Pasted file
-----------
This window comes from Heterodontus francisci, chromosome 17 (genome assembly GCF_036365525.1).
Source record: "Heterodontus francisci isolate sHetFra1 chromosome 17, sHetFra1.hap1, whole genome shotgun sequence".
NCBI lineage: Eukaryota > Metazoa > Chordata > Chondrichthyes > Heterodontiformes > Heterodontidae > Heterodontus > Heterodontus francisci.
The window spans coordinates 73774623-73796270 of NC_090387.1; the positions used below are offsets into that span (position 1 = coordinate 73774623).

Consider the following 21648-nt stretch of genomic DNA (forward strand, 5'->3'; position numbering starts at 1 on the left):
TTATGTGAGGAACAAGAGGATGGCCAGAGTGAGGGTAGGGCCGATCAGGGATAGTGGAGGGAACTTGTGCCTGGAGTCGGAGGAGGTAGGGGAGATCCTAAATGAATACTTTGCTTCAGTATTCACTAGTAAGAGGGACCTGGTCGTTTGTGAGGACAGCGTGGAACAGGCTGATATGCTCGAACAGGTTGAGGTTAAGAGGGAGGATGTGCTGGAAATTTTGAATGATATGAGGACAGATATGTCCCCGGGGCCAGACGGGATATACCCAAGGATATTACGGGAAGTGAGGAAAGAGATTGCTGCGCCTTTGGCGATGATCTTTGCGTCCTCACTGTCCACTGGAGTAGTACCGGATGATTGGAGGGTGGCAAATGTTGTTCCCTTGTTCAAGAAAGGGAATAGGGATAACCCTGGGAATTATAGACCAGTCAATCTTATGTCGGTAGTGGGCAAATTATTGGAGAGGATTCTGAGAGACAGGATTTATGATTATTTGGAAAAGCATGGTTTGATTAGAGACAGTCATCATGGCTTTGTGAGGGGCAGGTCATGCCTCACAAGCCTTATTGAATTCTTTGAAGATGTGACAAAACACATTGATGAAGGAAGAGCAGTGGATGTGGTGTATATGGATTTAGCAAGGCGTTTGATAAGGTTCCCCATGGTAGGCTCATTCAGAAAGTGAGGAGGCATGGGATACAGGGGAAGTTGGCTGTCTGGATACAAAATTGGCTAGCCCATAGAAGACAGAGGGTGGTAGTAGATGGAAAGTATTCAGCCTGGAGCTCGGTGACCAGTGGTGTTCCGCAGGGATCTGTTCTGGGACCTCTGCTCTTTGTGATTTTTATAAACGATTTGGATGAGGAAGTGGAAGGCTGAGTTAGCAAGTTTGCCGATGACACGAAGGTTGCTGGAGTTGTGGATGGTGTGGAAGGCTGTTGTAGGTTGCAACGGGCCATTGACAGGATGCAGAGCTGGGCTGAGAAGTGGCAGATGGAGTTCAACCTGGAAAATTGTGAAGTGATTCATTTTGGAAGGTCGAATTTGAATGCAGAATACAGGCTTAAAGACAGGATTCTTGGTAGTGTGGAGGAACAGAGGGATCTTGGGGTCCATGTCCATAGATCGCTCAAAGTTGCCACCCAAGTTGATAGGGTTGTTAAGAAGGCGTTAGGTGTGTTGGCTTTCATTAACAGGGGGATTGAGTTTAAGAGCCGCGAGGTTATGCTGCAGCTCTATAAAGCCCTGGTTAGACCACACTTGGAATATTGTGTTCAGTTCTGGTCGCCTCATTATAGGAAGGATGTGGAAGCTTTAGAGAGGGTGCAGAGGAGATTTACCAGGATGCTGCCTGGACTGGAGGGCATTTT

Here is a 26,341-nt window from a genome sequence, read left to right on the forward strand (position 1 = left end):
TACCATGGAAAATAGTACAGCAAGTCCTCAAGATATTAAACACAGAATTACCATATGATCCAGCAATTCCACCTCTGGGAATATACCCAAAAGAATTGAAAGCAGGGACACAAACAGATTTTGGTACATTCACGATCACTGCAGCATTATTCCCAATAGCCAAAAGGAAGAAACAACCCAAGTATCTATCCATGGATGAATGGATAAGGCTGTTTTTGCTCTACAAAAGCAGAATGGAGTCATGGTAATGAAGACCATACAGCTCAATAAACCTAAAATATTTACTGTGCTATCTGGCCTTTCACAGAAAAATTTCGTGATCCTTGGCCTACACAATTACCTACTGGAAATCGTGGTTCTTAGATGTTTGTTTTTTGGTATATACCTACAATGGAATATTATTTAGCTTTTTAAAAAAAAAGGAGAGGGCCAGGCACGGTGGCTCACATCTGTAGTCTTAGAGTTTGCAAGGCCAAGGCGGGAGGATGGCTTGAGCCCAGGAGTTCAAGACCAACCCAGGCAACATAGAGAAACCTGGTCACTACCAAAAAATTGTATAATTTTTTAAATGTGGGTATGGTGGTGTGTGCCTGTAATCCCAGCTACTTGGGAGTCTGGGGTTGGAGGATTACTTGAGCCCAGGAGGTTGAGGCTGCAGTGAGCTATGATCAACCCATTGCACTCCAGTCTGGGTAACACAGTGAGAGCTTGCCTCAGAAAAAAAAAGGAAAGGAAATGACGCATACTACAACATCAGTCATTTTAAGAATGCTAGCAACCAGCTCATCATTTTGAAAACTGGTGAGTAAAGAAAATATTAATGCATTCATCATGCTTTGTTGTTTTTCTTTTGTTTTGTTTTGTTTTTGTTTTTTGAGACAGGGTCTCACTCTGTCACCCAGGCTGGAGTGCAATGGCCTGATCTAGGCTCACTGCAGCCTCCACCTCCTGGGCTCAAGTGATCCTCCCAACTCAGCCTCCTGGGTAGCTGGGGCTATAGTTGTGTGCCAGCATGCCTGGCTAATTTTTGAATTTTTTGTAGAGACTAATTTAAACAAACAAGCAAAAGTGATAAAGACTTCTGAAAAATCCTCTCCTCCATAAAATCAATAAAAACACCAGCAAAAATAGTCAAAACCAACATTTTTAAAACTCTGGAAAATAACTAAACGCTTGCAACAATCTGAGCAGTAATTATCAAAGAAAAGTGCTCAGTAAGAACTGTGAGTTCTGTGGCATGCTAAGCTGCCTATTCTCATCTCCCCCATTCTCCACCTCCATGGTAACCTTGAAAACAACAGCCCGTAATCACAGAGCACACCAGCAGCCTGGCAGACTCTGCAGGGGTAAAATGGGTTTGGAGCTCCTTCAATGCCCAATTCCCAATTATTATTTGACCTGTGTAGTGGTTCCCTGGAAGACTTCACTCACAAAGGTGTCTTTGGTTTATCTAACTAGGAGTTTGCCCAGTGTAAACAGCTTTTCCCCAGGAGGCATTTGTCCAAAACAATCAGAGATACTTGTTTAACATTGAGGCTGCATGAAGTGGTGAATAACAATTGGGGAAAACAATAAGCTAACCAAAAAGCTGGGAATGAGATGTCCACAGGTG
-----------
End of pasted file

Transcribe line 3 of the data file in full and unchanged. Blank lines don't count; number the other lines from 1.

NCBI lineage: Eukaryota > Metazoa > Chordata > Chondrichthyes > Heterodontiformes > Heterodontidae > Heterodontus > Heterodontus francisci.